Australian forests will store less carbon as climate change worsens and severe fires become more commo
Eucalypt forests are well known for bouncing back after fire, and the green shoots that emerge from eucalypts stems as they begin their first steps to recovery provide some of the most iconic images of the Australian bush.
Resprouting allows trees to survive and quickly start photosynthesising again, which keeps carbon "alive" and stored in the tree. On the other hand, if a tree dies and slowly rots, the carbon stored in the tree is released into the atmosphere as a source of greenhouse gas emissions.
But our new research finds more frequent, severe bushfires and a hotter, drier climate may limit eucalypt forests' ability to resprout and reliably lock up carbon. This could seriously undermine our efforts to mitigate climate change.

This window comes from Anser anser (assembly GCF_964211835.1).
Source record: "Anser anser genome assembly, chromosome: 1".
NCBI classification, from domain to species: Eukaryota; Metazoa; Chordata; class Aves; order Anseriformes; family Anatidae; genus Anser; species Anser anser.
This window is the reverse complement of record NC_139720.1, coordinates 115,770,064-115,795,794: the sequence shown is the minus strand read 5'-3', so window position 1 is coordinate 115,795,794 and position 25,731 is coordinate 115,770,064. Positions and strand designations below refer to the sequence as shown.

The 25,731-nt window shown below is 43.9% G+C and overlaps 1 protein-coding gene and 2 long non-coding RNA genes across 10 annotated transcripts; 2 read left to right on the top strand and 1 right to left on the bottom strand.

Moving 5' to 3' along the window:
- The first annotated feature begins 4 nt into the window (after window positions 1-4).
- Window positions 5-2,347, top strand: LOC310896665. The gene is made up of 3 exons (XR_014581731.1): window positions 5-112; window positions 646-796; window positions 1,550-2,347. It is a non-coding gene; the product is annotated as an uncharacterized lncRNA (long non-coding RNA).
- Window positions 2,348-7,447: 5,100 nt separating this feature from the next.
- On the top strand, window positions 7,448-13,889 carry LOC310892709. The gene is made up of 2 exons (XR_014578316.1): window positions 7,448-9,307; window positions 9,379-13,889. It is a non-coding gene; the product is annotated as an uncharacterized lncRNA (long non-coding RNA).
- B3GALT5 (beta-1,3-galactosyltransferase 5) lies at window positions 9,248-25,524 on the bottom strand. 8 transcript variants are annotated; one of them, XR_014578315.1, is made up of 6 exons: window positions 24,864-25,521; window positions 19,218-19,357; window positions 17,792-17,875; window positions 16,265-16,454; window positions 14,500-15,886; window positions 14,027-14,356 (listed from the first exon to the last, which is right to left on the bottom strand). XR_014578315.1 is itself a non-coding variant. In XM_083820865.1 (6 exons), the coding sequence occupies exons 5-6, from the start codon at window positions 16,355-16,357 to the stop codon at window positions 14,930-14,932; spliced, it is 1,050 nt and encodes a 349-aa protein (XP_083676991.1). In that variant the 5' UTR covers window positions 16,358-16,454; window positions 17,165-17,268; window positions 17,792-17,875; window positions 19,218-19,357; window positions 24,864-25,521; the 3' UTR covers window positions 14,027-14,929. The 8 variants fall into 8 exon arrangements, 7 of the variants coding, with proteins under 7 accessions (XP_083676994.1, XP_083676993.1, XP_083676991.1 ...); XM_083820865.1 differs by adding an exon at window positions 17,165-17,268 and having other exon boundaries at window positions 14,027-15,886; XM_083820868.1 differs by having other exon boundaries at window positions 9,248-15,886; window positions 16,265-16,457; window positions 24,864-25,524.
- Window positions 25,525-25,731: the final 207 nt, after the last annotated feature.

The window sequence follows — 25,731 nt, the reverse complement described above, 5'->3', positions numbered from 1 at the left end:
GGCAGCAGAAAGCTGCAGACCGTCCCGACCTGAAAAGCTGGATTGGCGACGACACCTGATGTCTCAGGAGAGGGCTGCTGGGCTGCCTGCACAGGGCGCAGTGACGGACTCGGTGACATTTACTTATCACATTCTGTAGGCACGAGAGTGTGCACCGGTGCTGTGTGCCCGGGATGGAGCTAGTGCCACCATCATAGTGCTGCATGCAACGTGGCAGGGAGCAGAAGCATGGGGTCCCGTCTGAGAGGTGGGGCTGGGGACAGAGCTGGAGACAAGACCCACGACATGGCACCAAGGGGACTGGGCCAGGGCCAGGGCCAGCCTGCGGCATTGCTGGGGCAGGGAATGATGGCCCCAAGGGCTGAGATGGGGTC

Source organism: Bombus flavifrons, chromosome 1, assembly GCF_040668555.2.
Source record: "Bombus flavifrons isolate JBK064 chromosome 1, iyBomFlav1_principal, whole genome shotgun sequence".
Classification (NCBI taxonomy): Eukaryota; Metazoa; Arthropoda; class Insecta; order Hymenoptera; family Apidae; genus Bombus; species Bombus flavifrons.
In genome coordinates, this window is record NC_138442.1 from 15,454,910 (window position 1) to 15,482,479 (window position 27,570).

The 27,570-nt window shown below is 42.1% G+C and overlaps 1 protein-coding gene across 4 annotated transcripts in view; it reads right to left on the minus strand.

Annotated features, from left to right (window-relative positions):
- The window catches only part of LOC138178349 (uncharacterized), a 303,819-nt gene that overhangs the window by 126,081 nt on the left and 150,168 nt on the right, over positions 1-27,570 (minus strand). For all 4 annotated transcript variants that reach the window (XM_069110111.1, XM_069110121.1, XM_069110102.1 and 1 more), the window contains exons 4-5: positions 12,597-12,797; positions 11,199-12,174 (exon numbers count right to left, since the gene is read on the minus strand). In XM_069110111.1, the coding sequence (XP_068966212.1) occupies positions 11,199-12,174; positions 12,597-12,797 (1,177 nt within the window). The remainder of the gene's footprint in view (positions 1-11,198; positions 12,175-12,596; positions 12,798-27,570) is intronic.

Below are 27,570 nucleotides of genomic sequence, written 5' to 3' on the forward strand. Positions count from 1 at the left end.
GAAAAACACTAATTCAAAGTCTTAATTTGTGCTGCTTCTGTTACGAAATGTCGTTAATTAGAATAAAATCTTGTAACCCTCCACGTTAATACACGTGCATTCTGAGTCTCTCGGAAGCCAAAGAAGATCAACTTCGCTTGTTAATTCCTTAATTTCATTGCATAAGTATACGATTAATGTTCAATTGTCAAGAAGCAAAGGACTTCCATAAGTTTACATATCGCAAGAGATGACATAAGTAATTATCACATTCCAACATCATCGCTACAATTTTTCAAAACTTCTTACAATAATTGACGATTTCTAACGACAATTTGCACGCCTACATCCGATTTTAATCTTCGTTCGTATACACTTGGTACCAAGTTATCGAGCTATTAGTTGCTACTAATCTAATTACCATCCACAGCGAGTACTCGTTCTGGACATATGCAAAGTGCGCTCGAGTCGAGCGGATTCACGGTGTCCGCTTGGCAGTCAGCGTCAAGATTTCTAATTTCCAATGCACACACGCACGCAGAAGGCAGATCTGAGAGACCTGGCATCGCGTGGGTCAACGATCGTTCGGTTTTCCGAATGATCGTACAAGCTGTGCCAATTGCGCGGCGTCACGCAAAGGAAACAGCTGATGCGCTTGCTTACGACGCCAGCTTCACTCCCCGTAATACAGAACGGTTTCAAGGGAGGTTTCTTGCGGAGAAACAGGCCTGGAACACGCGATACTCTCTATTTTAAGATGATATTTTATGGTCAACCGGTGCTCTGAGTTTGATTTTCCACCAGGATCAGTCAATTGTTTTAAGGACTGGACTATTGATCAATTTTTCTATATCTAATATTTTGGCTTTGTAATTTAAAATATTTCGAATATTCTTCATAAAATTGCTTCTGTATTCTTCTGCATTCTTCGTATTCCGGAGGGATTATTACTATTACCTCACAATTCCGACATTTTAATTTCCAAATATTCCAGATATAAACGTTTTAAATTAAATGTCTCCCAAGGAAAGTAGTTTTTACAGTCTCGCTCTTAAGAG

Our findings paint a cautionary tale of a little known challenge posed by climate change, and gives us yet another reason to urgently and drastically cut global emissions.
We need forests to fight climate change
At the international climate summit in Glasgow last month, more than 100 nations pledged to end and reverse deforestation. This put a much-needed spotlight on the importance of the world's forests in storing carbon to mitigate climate change.
Victoria's national parks alone store almost 1 billion tons of carbon dioxide equivalent. For perspective, that's roughly a decade's worth of Victoria's net CO₂ emissions in 2019 (91.3 million tons).
Australia's forests have forged a tight relationship with bushfire. But climate change is already changing—and will continue to change—the size, severity and frequency of bushfires. In Victoria, for example, over 250,000 hectares have been burned by at least two severe fires in just 20 years.
This unprecendented frequency has led to the decline of fire sensitive forests, such as the iconic alpine ash.
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